16 January 2015

Berza - comfort food for the winter months

Acelgas (chard): a versatile winter
vegetable. Use the leaves like spinach
and the stems like celery.

If you look up berza in a dictionary it says cabbage, kale or collard greens, but around here it is the name of a hearty winter stew, justifiably popular at this time of year. It is nourishing and tasty, and very economical to make, being based on chickpeas (garbanzos) and dried white beans (alubias blancas) for bulk, plus seasonal vegetables and cheap but tasty meat products like spiced sausage (chorizo) and blood pudding (morcilla).

The locals will often include plants harvested from the countryside, such as the various kinds of edible thistle (tagarninas and cardos). You can buy these at the village shops or from street vendors when they are in season.

The authentic version includes various bones and other items you can get cheap from the butcher, which all help to flavour the stock and add protein, but I just stick to things I recognise and chuck in a stock cube.

Chorizos and morcilla are produced

The stew is thickened at the end of the cooking process by stirring in a majao, a strongly-flavoured paste traditionally made with a pestle and mortar (from the verb majar, to mash or crush).  You can use stale bread, or if you want a gluten-free version, ground almonds work well.  Garlic, salt, cumin and paprika (pimentón) are used to add the flavour.

The meaty bits, known as la pringá, are removed before serving and sliced up on a plate, to be eaten separately  or distributed evenly amongst the bowls of stew.  The verb pringar means (among other things!) to "dunk" or dip your bread in the soup.

Berza with the pringá served separately
Everyone has their own version, and this is mine:

Ingredients (serves 2-3):

200g dried chickpeas (garbanzos), or 1 x 400g can
200g dried white beans (alubias blancas) or 1 x 400 can
A selection of winter vegetables e.g.Swiss chard (acelgas), carrots (zanahorias), turnips (nabos), pumpkin (calabaza), potatoes (papas), celery (apio) or green beans (judias verdes).   The quantity is flexible but aim for at least 500g after they have been cleaned.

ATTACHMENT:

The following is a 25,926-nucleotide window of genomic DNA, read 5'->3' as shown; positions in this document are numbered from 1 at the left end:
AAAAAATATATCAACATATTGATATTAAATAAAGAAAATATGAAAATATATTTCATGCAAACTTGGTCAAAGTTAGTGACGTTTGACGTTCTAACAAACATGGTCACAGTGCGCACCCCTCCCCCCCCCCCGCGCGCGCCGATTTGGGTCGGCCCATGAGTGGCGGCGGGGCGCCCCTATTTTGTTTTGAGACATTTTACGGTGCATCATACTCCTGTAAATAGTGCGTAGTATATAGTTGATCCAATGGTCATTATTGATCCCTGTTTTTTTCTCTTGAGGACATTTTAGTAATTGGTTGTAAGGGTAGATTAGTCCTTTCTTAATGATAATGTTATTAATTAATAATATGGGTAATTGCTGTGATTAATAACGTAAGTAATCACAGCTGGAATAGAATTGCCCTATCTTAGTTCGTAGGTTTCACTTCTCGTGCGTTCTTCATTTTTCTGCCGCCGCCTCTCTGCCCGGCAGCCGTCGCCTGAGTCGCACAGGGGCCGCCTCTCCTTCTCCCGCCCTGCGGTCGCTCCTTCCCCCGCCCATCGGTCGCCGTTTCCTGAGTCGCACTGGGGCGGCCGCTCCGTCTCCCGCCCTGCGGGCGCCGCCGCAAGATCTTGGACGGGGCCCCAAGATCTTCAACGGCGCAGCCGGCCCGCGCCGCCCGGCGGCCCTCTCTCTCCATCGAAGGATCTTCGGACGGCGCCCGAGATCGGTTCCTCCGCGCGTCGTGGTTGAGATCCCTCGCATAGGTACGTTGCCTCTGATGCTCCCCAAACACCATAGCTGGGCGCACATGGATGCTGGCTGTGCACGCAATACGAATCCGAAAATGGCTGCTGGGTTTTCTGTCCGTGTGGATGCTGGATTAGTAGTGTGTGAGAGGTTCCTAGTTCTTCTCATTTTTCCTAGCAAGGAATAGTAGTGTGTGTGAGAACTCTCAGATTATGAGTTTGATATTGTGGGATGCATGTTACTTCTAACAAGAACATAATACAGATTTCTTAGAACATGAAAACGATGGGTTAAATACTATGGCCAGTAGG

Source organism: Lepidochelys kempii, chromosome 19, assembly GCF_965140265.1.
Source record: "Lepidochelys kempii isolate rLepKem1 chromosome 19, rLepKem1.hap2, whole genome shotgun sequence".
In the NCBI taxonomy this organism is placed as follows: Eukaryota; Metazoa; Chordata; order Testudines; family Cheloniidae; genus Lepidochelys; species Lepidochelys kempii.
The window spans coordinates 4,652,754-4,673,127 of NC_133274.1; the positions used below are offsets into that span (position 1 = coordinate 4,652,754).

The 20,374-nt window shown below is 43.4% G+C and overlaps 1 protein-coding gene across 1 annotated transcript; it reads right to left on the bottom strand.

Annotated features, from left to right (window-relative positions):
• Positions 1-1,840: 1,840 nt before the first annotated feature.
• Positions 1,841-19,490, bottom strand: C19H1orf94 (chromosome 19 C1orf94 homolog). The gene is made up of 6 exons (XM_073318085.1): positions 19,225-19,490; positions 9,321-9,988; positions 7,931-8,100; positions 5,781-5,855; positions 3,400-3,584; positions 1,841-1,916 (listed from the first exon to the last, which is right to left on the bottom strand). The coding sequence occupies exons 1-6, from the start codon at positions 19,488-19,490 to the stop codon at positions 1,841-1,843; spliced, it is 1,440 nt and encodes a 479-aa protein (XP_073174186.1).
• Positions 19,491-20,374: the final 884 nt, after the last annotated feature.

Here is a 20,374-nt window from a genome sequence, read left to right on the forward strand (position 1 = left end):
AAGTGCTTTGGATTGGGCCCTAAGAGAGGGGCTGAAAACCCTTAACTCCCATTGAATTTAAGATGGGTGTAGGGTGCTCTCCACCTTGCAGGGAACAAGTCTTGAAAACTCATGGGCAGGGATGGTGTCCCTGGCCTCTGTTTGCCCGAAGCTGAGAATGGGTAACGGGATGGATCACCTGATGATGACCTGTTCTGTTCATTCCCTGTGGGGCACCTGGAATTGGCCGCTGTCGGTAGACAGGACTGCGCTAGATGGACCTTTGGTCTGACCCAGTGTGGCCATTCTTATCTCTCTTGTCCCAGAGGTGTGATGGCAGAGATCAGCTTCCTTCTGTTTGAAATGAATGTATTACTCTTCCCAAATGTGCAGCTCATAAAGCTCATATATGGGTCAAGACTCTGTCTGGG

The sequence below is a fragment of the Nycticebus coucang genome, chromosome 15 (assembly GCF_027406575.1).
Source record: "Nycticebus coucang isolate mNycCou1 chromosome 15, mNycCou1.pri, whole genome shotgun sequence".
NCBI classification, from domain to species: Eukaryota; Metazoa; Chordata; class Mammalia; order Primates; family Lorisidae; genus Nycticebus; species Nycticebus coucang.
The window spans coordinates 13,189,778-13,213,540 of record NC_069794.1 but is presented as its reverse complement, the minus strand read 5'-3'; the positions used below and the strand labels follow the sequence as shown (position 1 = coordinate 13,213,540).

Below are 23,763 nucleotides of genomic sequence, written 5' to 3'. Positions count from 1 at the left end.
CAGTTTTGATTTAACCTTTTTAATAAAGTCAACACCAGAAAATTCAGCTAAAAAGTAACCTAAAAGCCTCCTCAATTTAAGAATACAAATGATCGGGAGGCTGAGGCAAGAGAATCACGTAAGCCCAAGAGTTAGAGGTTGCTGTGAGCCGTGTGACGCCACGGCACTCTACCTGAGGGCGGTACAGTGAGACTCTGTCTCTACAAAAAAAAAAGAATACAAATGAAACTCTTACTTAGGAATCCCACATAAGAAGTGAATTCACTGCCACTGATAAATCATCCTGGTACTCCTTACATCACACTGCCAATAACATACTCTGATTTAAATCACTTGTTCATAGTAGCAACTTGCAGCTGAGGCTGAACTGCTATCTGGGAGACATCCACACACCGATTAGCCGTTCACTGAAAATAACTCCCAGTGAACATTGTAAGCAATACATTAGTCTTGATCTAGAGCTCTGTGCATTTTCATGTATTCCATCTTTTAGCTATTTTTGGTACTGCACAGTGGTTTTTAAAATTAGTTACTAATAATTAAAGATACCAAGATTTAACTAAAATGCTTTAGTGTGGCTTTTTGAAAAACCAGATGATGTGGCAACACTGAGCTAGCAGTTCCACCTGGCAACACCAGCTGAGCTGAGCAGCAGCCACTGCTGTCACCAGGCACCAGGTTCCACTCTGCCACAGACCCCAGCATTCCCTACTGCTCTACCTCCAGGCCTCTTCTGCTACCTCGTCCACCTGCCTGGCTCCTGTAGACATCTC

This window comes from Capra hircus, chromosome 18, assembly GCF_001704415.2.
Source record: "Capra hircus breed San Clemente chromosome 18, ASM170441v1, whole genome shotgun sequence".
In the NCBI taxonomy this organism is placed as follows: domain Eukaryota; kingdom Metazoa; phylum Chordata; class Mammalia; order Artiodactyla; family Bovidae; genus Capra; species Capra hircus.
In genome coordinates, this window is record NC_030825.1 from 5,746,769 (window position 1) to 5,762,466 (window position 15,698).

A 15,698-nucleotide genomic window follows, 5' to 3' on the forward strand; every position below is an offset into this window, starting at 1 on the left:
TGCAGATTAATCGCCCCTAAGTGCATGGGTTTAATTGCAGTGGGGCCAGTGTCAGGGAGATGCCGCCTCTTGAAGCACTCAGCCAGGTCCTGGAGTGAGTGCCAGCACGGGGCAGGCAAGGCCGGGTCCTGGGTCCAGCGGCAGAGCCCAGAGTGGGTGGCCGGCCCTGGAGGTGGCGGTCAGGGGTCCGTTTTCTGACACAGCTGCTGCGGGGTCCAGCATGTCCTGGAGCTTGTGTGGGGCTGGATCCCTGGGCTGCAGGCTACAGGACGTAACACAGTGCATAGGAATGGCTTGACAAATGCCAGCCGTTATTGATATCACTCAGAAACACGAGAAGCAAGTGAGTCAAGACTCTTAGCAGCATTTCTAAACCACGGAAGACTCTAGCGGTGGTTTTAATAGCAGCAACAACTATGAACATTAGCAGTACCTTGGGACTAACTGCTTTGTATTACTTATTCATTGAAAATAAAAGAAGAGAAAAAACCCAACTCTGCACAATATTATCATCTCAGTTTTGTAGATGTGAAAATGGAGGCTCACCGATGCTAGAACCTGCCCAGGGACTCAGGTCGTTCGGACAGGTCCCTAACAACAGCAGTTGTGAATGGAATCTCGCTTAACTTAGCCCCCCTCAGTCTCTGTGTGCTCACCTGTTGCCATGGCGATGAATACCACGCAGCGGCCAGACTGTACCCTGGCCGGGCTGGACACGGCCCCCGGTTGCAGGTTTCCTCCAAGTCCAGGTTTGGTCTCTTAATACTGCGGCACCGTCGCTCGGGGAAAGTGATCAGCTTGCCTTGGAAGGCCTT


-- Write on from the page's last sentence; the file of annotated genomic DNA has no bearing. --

1 beefsteak tomato, skinned and with the woody bit cut out.
1 chorizo (the kind suitable for cooking rather than slicing)
1 morcilla (black pudding)
1 slab of tocino (fatty bacon)
1 bayleaf
Pinch of thyme
a handful of chopped parsley, including stalks
1 litre of meat or vegetable stock

For the majado:
2 cloves of garlic
1 tbsp ground cumin (comino molido)
1 tbsp paprika (pimentón dulce)
A hunk of stale bread (use ground almonds if you want it gluten-free)
1 tsp salt


1. Pre-soak the beans and chickpeas overnight, in separate bowls.
2. Cut the vegetables into rough chunks, not too small.  Be sure to remove any stringy bits from the celery and chard.
3. Put everything except the majado into a large saucepan. Leave the chorizo etc whole. Bring to the boil and remove any foam, then cover and simmer until the chickpeas and beans are soft (about an hour). If you are using precooked ones (or a pressure cooker), 30 min should be fine. 
4. Meanwhile soak the bread in some of the stock to soften. Drain it then pound it in a pestle and mortar with the garlic cloves, salt and spices, moistened with some olive oil so you have a thick paste.  As an alternative to bread, you can use ground almonds, or some of the soft chickpeas from the stew.
5. Add the paste to the stew and stir in well. Season to taste.  If it's too watery, simmer a bit more to reduce.
6. Before serving, remove the meat items and cut them up separately. You can then distribute the meat evenly amongst the bowls of stew, or eat them separately with bread.